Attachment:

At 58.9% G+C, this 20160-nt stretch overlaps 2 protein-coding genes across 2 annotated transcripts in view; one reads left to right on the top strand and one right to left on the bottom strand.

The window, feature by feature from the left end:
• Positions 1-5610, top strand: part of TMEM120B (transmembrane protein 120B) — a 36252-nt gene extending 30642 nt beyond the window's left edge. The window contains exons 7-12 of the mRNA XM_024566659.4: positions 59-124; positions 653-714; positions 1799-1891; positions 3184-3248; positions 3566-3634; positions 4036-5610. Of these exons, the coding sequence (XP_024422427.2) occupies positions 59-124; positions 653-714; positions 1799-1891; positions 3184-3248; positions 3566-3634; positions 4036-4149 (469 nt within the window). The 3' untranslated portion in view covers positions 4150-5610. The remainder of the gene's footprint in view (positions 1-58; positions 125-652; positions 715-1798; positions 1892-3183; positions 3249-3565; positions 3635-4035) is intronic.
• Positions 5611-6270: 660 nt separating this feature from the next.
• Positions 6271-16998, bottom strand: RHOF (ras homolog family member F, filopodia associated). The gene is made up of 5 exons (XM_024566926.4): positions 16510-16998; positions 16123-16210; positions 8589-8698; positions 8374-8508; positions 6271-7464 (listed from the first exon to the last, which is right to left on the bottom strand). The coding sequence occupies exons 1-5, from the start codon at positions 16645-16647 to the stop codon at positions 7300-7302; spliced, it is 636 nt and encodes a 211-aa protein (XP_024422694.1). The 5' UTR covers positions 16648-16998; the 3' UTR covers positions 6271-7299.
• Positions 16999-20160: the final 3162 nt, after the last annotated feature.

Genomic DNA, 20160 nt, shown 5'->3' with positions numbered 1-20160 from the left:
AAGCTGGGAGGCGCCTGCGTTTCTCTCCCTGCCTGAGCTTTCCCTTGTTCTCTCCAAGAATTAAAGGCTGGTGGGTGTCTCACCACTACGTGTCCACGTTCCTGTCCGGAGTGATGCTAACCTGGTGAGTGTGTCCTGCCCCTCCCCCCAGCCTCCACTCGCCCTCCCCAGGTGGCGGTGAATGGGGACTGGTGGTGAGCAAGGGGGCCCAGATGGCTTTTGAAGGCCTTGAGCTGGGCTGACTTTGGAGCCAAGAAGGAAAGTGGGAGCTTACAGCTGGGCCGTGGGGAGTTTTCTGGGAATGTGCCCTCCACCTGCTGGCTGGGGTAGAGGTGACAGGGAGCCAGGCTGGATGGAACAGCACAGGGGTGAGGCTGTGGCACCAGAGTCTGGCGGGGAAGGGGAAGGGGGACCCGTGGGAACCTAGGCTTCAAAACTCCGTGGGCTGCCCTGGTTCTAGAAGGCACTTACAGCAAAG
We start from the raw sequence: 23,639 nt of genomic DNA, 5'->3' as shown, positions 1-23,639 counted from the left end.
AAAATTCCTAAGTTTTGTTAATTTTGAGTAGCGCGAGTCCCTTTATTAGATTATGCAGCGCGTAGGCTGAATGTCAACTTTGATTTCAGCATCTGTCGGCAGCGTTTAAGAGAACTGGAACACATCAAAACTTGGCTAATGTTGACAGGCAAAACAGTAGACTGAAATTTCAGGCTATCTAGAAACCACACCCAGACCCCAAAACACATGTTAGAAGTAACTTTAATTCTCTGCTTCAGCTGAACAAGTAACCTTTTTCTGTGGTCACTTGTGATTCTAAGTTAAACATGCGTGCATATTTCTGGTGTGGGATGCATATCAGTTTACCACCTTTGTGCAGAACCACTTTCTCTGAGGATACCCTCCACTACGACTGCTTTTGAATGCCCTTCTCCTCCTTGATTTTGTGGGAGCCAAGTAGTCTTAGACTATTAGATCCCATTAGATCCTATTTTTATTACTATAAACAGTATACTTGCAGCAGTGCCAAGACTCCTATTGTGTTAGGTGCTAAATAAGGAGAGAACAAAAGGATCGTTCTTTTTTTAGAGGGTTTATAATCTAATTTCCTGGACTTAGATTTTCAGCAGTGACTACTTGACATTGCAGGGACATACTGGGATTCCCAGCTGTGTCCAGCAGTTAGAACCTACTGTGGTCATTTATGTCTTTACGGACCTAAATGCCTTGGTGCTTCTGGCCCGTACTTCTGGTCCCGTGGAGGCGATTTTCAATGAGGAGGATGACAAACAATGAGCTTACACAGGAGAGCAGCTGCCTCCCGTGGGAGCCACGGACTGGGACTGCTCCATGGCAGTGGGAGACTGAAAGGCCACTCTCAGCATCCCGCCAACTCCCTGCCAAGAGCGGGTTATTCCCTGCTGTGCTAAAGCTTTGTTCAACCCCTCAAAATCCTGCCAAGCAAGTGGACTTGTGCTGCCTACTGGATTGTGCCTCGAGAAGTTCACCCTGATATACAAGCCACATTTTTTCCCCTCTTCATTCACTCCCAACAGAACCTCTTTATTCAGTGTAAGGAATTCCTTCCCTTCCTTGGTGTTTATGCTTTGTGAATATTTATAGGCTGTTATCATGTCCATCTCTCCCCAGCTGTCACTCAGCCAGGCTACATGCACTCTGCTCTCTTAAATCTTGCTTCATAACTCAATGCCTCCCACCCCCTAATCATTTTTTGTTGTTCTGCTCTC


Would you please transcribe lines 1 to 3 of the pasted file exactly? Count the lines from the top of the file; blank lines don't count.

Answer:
At 58.9% G+C, this 20160-nt stretch overlaps 2 protein-coding genes across 2 annotated transcripts in view; one reads left to right on the top strand and one right to left on the bottom strand.

The window, feature by feature from the left end:
• Positions 1-5610, top strand: part of TMEM120B (transmembrane protein 120B) — a 36252-nt gene extending 30642 nt beyond the window's left edge. The window contains exons 7-12 of the mRNA XM_024566659.4: positions 59-124; positions 653-714; positions 1799-1891; positions 3184-3248; positions 3566-3634; positions 4036-5610. Of these exons, the coding sequence (XP_024422427.2) occupies positions 59-124; positions 653-714; positions 1799-1891; positions 3184-3248; positions 3566-3634; positions 4036-4149 (469 nt within the window). The 3' untranslated portion in view covers positions 4150-5610. The remainder of the gene's footprint in view (positions 1-58; positions 125-652; positions 715-1798; positions 1892-3183; positions 3249-3565; positions 3635-4035) is intronic.